There’s always another fictional boy to love. The one who, upon seeing him on screen or at the crest of turning the page, you realise with a start you’ve been waiting to meet your whole life. And suddenly, here he is! Up there, on the screen, his voice playing far too loud over the cinema speakers but somehow it’s okay because everything he says is like birdsong at dawn, sinking into your ears to be quoted back later to friends, or to yourself when you’re lying awake at night, stomach sick and lurching with lust. Then he’s kissing her, the one he’s in love with, because he’s only just realised that it might be too late, that he has to do something to keep her. Maybe it is too late, and you go home inconsolable by their loss, the popcorn you ate sticking metallically between your teeth, salt clinging to your tongue like the misery you feel.
Perhaps you’ll go to your room, get your laptop out and fall into a Google hole researching ‘facts’ about his personal life. You’ll realise that he was born in the same hospital as you, or your fathers are both keen amateur cyclists; that you both come from a large, rowdy Irish family; that he almost gave up on his dream-job too, before it suddenly hit him full on the mouth and swept him up in its wave and that this is the reason you saw him in the film today, and if it hadn’t you never would have crossed paths with him…
Except, you didn’t. That actor isn’t the boy on the screen – you’ve made the fatal error of mistaking them for the same person. And the thing is that they’re not the same, they never are, and neither of them are quite real.
Throughout the years, I’ve lost count of the number of films or series that I’ve watched – either alone or with friends (the latter worse, because we can’t help but egg each other on) – which have proved a transformative, almost spiritual experience. The dawning rush of uncontrollable passion enhanced because it’s safe – because you’ll never bump into the object of that heady desire in the lunch hall or the library.
The first one which springs to mind, excruciatingly, is High School Musicals’ Troy Bolton – that nasal, auto-tuned tone irresistible to pre-teen ears – then Augustus Waters in The Fault in Our Stars, Grease’s Danny Zucko (as I aged and my taste in films improved somewhat), more recently Timothée Chalamet’s exquisitely garbed Teddy in Greta Gerwig’s Little Women, and now this: Connell Waldron, Normal People.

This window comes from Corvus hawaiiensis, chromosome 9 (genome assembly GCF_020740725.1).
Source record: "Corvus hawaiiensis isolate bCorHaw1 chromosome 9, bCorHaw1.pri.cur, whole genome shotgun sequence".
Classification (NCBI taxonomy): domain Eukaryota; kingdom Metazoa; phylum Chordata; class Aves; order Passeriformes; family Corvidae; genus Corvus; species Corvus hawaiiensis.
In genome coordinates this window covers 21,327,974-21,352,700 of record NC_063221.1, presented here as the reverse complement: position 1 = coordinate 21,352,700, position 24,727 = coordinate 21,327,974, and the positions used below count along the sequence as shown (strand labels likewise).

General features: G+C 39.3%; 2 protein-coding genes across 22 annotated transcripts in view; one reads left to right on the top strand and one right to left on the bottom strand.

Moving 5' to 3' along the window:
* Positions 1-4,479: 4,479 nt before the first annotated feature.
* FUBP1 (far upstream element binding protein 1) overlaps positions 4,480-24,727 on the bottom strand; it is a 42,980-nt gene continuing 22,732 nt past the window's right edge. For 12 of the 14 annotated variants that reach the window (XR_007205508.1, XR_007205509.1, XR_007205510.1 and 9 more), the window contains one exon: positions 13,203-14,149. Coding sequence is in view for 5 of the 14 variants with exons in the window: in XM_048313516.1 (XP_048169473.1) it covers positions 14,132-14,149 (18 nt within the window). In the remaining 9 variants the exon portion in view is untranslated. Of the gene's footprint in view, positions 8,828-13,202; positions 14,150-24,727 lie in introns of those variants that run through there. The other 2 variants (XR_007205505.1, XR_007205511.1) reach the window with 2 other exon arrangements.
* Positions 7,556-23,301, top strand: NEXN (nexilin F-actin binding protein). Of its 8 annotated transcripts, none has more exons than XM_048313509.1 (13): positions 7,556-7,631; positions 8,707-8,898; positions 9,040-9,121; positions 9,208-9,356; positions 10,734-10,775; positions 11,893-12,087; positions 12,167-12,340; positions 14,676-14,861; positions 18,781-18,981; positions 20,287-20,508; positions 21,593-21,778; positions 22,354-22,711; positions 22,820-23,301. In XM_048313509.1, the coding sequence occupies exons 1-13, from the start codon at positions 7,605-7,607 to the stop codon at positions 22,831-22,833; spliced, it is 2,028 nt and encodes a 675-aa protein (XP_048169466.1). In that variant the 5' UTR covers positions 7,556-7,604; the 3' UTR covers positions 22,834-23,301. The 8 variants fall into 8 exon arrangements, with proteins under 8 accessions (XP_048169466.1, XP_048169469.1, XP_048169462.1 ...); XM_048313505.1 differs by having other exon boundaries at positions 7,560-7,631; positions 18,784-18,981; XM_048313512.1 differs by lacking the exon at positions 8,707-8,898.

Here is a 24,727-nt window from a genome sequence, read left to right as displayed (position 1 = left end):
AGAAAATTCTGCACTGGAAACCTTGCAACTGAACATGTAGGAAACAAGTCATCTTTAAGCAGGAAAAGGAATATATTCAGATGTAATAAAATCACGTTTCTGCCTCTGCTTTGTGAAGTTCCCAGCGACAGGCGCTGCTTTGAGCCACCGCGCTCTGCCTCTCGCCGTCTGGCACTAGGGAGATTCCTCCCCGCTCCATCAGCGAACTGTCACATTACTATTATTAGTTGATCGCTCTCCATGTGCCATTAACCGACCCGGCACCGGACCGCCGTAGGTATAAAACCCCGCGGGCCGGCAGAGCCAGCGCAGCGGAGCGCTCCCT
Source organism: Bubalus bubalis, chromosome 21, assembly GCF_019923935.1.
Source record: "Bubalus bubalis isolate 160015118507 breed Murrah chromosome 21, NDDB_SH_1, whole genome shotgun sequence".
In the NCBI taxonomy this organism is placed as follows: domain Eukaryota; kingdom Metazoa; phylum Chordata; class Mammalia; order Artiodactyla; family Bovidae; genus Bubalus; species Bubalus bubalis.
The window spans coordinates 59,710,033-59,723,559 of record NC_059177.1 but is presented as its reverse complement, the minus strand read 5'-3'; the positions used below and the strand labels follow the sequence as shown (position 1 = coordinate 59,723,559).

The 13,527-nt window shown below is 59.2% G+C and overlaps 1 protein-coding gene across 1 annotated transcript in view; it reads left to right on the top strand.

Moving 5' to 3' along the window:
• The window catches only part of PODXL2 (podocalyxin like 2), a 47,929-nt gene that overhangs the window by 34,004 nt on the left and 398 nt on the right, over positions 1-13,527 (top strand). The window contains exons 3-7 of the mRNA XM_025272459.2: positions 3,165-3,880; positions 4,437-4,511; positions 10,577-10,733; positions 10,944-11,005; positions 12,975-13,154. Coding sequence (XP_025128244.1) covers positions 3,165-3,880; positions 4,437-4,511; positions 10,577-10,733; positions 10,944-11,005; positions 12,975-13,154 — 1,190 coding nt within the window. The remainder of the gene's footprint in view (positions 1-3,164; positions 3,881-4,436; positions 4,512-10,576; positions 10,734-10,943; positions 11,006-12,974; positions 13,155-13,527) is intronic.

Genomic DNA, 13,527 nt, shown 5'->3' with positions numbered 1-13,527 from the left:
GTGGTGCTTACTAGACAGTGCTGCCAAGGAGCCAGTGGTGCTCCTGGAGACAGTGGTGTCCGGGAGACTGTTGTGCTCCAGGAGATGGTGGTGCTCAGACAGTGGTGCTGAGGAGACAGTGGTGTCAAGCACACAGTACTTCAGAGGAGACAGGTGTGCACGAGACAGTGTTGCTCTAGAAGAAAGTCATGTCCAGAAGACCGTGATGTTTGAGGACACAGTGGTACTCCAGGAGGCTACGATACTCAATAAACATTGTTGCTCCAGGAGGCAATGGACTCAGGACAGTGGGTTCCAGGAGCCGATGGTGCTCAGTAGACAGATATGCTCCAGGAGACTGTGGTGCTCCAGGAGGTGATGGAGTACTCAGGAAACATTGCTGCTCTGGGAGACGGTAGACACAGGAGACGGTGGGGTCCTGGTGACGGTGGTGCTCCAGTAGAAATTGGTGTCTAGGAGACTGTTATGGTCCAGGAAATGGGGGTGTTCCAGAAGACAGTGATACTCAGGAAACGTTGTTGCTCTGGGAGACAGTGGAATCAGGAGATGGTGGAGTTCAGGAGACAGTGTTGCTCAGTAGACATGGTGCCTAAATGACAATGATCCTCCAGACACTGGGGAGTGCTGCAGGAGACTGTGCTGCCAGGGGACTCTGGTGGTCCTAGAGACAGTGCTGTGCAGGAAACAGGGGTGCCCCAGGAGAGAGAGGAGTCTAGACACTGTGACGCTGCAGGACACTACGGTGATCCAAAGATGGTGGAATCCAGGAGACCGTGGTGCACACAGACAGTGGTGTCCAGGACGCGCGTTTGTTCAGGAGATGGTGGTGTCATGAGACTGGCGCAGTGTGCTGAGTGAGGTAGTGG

I’d like to say it’s the inimitability of these characters, their superior intelligence or unmatchable humour, the way they have somehow acquired a deep and profound knowledge of the great masters (both their pain and their creations) by the tender of age of 20 – and in some instances, it is this that draws you in. However, mostly, the fetishisation of fictional characters – the way we’re left unable to sleep because of the longing we feel for them, the way suddenly they’re there in every facet of the day even when before there was no time to think about anything else, the fact that (maybe this is just me, and if so please allow the madness – it’s what’s keeping me sane) sometimes we smile to ourselves just thinking of them laughing as we describe the ridiculous minutiae of our day, how their lips curve upwards in that certain, mercurial way they reserve, unconsciously, just for us – is misplaced.
Normal People is a triumph. If I wasn’t so stunned by its vulnerability and magnificence, I’d be somewhat ashamed to join the teeming leagues of people lavishing praise upon it, but it can’t be helped; it’s genius. The ability to dramatize literature which relies so much upon the minutest of notions only ever truly exposed in text and to turn it into a masterpiece of pain, love and the ache and swell of bad timing and painfully poor communication isn’t one which many of us have, or will ever acquire.
Part Two to follow soon.
Feature Image: brando on flickr. Available under Creative Commons 2.0.